Daily Art Moment: Auguste Rodin

A photograph of a bronze sculpture showing two figures: the feminine presenting Spirit of Liberty and a masculine presenting combatant. The Liberty figure is positioned over the combatant. She is bare breasted with muscular arms raised in a V and fists tightly clenched. Her mouth is open wide as if shouting. She has a large pair of wings that rise behind her echoing the V of the arms. One wing is visibly broken and bent back on itself. The combatant is posed just beneath Liberty, and he looks up to her as if responding to her call. His nude body is set at a diagonal to Liberty’s with his head thrown back to the right, and his torso, hips and legs crossing diagonally to the left of Liberty. The leg at right is bent at the knee creating another angle. The arm at left lies across his body with his hand resting at right. His other arm is extended downward and he holds a sword that is inserted in the rocky base. He uses the sword to support his weak body as he tries to rise up toward Liberty. The sculpture is highly varied in its textured, displaying muscles, feathers, smooth skin and rock. The bronze is dark, almost black in some places with brownish highlights.

“In honor of #BastilleDay, I offer you one of the greatest French objects in the Museum’s collection. Rodin conceived and modelled it in 1879 for a public monument to commemorate the defense of Paris in the Franco-Prussian War (1870–1871). It depicts the battered Spirit of Liberty shrieking a call to arms above the body of a mortally wounded combatant. The sculpture pulsates with energy thanks to Rodin’s alternating expansion and contraction of the outer profile as well as his dramatic zigzag composition that extends from the broken wing to the feet of the man struggling to rise to the call. Rodin’s design was rejected and he later wrote that it ‘must have seemed too violent, too strident.’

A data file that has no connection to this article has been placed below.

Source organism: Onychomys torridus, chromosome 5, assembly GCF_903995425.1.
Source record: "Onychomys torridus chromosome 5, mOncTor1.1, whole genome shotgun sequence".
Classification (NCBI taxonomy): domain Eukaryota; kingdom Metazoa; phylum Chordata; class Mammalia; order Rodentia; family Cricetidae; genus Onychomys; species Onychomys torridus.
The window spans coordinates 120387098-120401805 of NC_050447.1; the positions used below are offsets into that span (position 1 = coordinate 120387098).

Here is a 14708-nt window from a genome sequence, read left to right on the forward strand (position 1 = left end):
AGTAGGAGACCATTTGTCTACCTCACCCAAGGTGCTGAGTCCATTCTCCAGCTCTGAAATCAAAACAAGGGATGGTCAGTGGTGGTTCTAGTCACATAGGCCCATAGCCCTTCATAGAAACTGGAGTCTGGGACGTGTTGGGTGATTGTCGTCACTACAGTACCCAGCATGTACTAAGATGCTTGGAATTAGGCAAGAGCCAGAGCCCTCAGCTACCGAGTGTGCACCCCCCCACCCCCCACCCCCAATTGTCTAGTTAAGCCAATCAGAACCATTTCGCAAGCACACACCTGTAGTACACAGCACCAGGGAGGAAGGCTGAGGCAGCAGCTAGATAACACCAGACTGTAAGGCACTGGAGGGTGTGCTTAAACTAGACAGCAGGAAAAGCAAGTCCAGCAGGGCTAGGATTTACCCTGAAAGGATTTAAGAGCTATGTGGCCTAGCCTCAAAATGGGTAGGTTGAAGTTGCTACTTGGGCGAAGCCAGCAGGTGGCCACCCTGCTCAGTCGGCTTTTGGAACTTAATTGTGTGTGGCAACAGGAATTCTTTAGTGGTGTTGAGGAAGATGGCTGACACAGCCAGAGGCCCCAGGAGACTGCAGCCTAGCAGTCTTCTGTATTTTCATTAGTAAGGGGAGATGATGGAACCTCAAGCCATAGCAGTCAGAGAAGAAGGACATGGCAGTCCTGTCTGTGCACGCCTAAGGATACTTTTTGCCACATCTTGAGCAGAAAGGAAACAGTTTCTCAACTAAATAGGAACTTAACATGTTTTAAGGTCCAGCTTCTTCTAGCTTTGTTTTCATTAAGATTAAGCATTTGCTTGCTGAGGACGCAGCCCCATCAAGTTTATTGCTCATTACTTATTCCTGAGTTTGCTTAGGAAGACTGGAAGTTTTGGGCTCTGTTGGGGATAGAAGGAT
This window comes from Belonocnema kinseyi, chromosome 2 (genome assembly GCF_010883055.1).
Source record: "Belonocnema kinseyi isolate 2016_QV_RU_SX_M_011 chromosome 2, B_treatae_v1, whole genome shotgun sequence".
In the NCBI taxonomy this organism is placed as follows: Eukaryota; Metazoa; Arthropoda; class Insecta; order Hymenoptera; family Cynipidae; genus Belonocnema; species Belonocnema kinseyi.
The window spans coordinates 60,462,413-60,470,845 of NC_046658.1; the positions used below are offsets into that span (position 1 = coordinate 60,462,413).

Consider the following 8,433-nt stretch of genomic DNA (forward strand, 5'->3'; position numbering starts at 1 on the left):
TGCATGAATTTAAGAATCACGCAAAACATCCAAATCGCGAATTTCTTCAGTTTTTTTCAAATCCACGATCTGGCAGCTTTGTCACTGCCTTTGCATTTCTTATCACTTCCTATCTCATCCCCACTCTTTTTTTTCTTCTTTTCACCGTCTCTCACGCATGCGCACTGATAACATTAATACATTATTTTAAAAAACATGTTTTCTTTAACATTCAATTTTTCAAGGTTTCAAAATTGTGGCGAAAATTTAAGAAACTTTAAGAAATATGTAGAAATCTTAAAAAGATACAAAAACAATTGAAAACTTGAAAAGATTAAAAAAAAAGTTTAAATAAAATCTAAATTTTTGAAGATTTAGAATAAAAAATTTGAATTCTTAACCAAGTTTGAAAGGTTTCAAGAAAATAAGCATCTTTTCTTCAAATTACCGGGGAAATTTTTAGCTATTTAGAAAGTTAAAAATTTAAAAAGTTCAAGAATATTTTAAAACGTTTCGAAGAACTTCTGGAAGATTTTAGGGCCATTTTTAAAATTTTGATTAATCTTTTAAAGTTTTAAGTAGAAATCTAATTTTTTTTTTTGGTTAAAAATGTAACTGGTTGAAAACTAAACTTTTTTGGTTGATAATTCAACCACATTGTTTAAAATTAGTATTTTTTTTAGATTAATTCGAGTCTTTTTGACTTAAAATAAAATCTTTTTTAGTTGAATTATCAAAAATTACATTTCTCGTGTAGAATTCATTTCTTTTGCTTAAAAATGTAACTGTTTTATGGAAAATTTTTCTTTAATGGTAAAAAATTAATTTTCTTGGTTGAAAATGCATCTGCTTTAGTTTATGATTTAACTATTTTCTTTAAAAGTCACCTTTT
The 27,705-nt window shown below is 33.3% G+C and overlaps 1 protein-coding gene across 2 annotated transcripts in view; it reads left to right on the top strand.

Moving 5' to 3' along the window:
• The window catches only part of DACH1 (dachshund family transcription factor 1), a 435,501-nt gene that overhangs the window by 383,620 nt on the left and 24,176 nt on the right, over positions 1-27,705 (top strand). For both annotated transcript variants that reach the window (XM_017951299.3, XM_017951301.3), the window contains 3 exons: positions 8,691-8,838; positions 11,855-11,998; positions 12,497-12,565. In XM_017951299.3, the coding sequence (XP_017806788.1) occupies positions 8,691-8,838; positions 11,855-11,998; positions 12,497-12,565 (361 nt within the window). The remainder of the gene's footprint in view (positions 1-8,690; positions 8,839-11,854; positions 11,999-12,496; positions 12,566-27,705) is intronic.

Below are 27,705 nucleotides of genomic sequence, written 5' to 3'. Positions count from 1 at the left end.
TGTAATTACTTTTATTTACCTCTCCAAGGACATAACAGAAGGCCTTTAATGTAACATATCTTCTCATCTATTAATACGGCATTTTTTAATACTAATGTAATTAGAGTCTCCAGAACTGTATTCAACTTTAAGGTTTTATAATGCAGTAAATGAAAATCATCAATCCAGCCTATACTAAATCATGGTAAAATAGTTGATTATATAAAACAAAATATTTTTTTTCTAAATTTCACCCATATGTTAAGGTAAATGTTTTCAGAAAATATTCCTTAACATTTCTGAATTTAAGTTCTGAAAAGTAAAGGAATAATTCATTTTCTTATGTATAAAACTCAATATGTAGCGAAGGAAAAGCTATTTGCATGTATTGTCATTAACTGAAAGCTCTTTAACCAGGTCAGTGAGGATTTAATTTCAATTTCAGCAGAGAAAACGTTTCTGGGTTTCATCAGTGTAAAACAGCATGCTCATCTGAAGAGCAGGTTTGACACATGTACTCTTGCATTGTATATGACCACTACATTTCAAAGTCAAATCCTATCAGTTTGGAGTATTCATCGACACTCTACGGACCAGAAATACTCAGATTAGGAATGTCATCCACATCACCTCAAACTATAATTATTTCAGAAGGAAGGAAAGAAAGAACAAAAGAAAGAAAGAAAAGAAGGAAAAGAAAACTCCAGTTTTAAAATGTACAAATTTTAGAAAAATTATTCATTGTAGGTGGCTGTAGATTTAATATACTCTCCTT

Rodin’s expression of raw emotion has great universality. Four decades after he conceived the sculpture, it was chosen and enlarged for a monument to the defenders of Verdun against German attack in World War I. This year, it resonates in light of American, French, and larger world movements championing true liberty and justice. It might also represent our frustration and agony as COVID-19 continues to kill. While the pandemic has scuttled the celebration of Bastille Day 2020, we will look forward to the Alliance Française’s annual festival in Portland in the years to come. Vive la France!”

Dawson W. Carr, The Janet and Richard Geary Curator of European Art

Auguste Rodin (French, 1840-1917). La Defense, also known as The Call to Arms, model made in 1879; cast ca. 1910. Bronze. The Evan H. Roberts Memorial Sculpture Collection, 78.1

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